God’s Righteousness

No. 25 - 29th January 2017

I suspect that one way or another, we’re going to hear a lot about the Reformation this year. October the 11th is the 500th anniversary of the day when Martin Luther nailed his 95 Theses to the door of a Church in Wittenberg. The Reformation had begun. That one episode in Germany was to set off a chain reaction that spread throughout the whole of Europe within a few months. It all started over the matter of Indulgences. An indulgence is a way of reducing the amount of punishment you have to go through for your sins that have already been forgiven. And there are various things you can do to earn these indulgences. Well, at the time, some bright spark came up with the idea of selling indulgences as a way of solving the Church’s financial problems. A lot of people loved the idea. It meant they could do what they liked and pay their way out of any repercussions. You could effectively buy your Salvation. In fact you could even pay to get your friends and family out of Purgatory. Luther was infuriated by this, and wrote as one of the 95 Theses. “They preach only human doctrines who say that as soon as the money clinks into the coffer, the soul flies out of purgatory”.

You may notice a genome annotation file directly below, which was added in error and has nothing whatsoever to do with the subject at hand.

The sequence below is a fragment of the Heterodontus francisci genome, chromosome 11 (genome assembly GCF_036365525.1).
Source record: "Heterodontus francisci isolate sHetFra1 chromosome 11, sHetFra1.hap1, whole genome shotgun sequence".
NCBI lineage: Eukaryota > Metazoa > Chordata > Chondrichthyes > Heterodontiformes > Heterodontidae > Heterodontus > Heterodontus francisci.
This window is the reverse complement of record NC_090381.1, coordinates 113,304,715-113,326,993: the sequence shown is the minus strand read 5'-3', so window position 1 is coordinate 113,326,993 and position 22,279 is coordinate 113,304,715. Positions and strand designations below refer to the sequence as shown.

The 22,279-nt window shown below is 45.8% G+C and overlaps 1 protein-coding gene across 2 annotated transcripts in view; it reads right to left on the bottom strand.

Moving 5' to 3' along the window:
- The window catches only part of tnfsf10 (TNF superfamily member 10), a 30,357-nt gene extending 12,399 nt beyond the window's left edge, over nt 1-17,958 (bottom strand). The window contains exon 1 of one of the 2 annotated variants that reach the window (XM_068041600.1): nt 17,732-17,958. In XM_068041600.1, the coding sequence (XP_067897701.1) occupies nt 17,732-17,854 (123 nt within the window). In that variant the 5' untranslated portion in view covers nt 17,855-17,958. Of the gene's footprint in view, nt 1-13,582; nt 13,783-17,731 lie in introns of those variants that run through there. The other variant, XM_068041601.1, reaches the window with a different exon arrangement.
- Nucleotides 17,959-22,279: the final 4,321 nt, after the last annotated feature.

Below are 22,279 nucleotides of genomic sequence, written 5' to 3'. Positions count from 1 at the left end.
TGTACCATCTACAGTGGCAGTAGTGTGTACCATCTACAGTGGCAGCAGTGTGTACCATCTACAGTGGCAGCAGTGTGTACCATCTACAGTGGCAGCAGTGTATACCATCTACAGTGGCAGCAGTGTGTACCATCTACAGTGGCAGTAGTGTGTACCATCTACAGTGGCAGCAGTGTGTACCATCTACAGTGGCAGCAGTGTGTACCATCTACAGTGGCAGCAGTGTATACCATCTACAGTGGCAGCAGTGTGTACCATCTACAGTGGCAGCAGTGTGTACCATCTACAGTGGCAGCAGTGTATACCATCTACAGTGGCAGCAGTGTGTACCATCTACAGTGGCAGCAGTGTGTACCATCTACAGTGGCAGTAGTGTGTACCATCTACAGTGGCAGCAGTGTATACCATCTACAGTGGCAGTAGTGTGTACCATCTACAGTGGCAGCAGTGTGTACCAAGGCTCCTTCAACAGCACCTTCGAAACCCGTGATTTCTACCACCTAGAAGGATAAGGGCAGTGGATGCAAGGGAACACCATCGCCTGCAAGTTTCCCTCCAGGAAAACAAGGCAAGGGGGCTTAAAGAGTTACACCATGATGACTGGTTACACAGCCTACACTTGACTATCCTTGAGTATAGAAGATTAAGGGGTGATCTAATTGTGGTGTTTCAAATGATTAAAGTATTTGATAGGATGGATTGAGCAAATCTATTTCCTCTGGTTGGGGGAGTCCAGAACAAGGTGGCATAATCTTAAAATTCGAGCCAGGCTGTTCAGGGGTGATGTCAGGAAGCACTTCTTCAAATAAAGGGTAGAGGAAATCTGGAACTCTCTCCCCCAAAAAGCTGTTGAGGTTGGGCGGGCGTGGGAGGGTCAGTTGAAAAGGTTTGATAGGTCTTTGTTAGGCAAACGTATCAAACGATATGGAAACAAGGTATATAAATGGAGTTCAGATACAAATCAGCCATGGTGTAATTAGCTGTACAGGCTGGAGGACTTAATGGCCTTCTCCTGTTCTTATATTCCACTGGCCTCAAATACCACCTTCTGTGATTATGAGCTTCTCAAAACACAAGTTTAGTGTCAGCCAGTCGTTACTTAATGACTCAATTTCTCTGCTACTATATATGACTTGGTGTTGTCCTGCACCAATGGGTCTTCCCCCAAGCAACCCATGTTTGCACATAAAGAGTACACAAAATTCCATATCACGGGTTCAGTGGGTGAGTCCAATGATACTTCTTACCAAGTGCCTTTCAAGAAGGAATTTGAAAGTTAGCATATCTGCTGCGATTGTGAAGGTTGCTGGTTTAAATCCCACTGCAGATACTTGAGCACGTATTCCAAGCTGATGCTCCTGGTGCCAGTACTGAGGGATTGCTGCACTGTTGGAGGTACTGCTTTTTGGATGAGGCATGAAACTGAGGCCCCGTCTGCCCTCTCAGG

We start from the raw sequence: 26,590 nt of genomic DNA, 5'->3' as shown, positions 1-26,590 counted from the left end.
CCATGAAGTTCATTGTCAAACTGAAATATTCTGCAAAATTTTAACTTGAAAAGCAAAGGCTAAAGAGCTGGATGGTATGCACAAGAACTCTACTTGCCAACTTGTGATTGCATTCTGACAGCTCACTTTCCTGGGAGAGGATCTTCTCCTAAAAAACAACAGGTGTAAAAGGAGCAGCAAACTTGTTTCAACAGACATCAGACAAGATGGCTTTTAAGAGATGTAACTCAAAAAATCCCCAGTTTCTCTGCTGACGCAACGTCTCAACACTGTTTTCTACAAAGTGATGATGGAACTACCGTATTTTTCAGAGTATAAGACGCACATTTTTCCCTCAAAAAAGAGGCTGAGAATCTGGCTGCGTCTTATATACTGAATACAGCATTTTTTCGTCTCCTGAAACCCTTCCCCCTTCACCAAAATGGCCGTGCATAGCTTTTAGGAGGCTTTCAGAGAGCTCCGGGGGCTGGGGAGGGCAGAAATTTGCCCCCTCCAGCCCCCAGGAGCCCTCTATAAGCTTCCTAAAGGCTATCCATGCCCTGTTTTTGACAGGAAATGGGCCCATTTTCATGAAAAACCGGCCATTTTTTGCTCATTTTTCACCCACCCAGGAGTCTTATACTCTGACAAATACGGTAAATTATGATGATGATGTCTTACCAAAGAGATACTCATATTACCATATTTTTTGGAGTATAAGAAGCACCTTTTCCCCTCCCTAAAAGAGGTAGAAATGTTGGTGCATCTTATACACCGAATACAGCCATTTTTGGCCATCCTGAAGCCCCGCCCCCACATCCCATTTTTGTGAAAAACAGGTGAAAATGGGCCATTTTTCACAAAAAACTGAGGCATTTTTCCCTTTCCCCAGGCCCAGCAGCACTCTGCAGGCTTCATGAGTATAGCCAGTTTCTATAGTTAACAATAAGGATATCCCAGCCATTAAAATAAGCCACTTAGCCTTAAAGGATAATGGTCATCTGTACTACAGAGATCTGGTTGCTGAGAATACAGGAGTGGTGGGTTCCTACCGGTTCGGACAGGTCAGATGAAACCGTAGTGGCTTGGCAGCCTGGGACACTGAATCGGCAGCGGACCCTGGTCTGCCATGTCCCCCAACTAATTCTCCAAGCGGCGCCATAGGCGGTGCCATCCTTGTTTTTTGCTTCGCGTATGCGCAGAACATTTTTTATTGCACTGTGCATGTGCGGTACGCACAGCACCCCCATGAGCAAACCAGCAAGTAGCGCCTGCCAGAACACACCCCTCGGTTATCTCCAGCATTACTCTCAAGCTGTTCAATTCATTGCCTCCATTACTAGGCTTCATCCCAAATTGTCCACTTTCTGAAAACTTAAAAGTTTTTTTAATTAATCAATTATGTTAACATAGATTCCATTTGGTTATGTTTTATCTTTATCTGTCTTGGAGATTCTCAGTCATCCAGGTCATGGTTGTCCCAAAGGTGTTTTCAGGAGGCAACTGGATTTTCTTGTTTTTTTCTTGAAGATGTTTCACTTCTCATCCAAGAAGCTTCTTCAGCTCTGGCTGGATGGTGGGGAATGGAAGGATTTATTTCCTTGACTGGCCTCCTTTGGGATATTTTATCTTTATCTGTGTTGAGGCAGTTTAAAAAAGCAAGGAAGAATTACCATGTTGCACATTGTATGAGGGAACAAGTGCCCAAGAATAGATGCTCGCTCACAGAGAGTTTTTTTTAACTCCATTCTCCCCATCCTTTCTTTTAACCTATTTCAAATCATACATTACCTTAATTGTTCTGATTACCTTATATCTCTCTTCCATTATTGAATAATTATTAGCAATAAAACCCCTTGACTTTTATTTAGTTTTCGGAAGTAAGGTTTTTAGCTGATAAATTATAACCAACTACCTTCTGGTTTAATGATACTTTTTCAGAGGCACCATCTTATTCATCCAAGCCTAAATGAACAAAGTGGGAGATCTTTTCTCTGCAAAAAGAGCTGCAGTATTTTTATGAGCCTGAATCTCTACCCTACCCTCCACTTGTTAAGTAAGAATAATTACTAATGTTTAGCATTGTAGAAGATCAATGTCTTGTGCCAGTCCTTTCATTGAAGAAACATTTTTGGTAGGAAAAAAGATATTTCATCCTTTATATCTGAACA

Martin Luther was a monk in his mid thirties, and Professor of Theology at Wittenberg University. His 95 Theses were a list of arguments against this practice of selling indulgences and were intended as a basis for discussion with his Bishop. However, they quickly lit a spark that exploded into the Reformation, and they weren’t even his main contribution to the movement. For some time he had been comparing the traditional teaching of the Church, with what he was finding in Scripture, and the two didn’t seem match up. Most important was his understanding of Salvation. His reading of Scripture told him that we can’t buy our Salvation, and we can’t even earn it by being good, or doing good works. Salvation is a free gift from God. It was achieved totally by Jesus sacrificing himself on the cross, in our place. And if I believe that, then I’m putting my faith in what Jesus did to bring about my salvation. As Luther’s favourite Scripture puts it, “For it’s by God’s tremendous generosity that we are saved, through faith. It’s not our own doing. It’s a gift from God”. Wow, what a gift that would be. It’s basically what the Reformation was all about.

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